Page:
I found this a fairly strange criteria; it’s not clear to me why historical facts are inert; especially in biology the evolutionary history of an organism is surely one of the most important features. Originally, this criteria comes from another paper by Artiga who says:

We want to find out what is the lung’s function, we would probably look at what lungs actually do in our body. We would see that they enable respiration, so we would conclude that this is their function. Why they came to be here seems completely irrelevant for function attribution.

Obviously, this means “most peoples” bodies rather than just one, given that lungs do (somewhat) different things in different people. But, I do not think that why they came to be here is irrelevant, at least not if we wish to distinguish with a role. My fingers are currently engaged in typing, but few people would describe this as a function (although most would say that precise and controlled manipulation of the world is). Or to make a more extreme position, after Robert Hoehndorf, the heart actually does produce loud thumping noises. Surely not a function?

I am also slightly disappointed that what I think is one of the key points of my own function paper has been missed from their list of criteria. In it, I say:

I consider whether these definitions are applicable; for a given set of entities how do we decide whether we have a function (of either subclass) or a role.

Given a definition, I should be able to produce at least one practical test that I can use to determine whether that definition holds; I think that this notion of applicability needs to be more widely considered.

Now, my actual definition of biological function was:

A biological function is a realizable entity that inheres in a continuant which is realized in an activity, and where the homologous structure(s) of individuals of closely related and the same species bear this same biological function.

The language has been chosen to mirror BFO since it was in this context that the paper was addressed; I think it could be simplified and made more readable, but I was constrained by the language of BFO. Now, the first criticism on my definition is on technical grounds namely:

Lord claims that his definition is recursive rather than circular, despite the occurrence of the word “function” in the definiens.

My use of this form of definition was, of course, deliberate and partly provocative; perhaps, it is something that I should not have done, since it has muddied the water somewhat as this comment shows. In fact, it is very easy to work around this criticism by simply removing the recursion:

A biological function is a …. same species bear this same realizable entity.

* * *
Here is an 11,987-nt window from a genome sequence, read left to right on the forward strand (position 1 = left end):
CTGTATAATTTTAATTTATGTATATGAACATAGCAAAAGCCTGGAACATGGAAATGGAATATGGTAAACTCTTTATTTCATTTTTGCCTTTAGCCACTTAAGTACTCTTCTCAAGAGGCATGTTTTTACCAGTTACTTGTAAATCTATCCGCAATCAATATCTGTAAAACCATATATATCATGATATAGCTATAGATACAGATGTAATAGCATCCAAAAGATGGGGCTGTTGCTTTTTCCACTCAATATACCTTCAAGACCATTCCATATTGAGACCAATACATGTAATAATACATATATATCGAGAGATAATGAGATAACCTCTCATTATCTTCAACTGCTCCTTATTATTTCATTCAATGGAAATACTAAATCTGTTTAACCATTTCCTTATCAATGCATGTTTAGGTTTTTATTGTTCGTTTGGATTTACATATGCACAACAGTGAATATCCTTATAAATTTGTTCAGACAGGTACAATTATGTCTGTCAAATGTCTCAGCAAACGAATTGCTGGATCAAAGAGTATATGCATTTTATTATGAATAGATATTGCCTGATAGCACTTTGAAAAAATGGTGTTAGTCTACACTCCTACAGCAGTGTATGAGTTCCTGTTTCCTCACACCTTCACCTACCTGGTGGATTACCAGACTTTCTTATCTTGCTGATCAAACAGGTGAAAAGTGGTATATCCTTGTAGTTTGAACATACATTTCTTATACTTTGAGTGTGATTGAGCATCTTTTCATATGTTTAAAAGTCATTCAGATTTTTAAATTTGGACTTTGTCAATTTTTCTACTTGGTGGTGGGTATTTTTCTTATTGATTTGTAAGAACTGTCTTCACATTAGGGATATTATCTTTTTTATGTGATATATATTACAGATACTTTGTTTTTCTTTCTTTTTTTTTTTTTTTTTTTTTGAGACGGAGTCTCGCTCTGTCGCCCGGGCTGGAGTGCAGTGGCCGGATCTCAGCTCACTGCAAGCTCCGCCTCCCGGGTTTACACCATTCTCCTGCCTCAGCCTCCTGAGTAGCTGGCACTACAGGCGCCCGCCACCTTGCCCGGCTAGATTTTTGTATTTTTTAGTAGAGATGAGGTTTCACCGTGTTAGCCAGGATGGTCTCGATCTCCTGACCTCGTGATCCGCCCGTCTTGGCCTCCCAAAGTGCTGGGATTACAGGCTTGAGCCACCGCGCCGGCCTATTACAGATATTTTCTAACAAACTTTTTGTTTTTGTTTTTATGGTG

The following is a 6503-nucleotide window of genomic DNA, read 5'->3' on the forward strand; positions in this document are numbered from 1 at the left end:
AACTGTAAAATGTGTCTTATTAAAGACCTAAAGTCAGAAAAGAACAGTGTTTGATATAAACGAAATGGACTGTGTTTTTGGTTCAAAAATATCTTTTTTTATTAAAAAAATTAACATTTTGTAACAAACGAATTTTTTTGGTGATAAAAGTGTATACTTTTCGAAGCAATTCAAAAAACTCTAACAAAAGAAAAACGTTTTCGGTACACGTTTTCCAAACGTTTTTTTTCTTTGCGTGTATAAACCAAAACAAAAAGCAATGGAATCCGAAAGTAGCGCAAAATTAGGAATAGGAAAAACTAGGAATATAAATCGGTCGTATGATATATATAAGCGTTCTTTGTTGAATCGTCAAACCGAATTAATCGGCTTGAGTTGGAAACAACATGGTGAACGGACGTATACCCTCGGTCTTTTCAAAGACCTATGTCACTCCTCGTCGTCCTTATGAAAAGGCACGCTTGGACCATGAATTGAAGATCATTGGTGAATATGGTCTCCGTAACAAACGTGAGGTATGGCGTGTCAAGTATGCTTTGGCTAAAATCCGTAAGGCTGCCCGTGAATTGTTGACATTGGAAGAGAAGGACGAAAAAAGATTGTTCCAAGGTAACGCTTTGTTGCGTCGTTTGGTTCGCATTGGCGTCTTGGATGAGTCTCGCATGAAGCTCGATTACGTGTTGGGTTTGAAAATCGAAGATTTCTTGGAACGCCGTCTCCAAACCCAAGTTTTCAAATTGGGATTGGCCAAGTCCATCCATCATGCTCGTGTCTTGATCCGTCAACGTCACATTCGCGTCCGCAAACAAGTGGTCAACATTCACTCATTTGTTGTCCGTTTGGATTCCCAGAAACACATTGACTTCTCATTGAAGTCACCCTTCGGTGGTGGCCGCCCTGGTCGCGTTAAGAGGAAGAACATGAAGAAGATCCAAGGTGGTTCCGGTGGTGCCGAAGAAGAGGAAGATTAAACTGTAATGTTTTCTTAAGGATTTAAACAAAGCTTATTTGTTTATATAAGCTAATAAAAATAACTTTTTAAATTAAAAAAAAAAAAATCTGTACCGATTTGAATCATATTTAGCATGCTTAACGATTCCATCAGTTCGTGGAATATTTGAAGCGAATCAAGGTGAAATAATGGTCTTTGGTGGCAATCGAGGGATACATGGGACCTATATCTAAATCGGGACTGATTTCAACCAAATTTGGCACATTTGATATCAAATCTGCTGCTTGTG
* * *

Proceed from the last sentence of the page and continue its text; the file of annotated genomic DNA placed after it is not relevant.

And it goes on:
The technical criticism has now gone. But I do not like the definition as much because “the same realizable entity” would in fact be a biological function. I think we avoid recursive definitions because they can be circular, but this is like avoiding recursive function calls because they may not terminate. And that is a shame, because, as with recursive function calls, I think this form of definition can be quite succinct. Consider:

A spouse is a person who is married to their spouse.


A brother is a man with the same parents as their brother.

If we unwind the recursion, then we get

A brother is a man with the same parents as another man.

Again, we are hiding that reality that both men in this definition are brothers.

Of course, some recursive definitions might actually be circular, and that is less good. But if the applicability of a function is also considered then this issue goes away. I can determine if some one is a spouse or a brother given these definitions, so I see no problem.

A second criticism comes from my statment that:

Hence he concludes that among the instances of realizables that are realizables for the same type of process can be both roles and functions depending on the species the realizable’s bearer belongs to. This presents a problem for the distinction between functions and roles.

I do not think that this is a problem at all, because I say quite clearly that we can distinguish between roles and functions, but that we do this for the individual role or function not at a class level:

My definition distinguishes between the two based on the nature of the relationship to the independent continuant in which they inhere. I suggest that it is very hard to make the distinction at the class level[…]. For an individual continuant bearing a realizable entity, this distinction appears to be much more straightforward.

In otherwords, “for walking on” is either a role or a function. But in human hands it is a role, while for chimps it is a function. I see no reason why the distinction at the level of the individual should be considered to be less relavant than at the class, nor why this should be problematic. Actually, it reduces the need for duplication between the role and function hierarchies; while tools like Tawny-OWL (1303.0213) may ease the maintainence of duplication, avoiding altogether still seems sensible.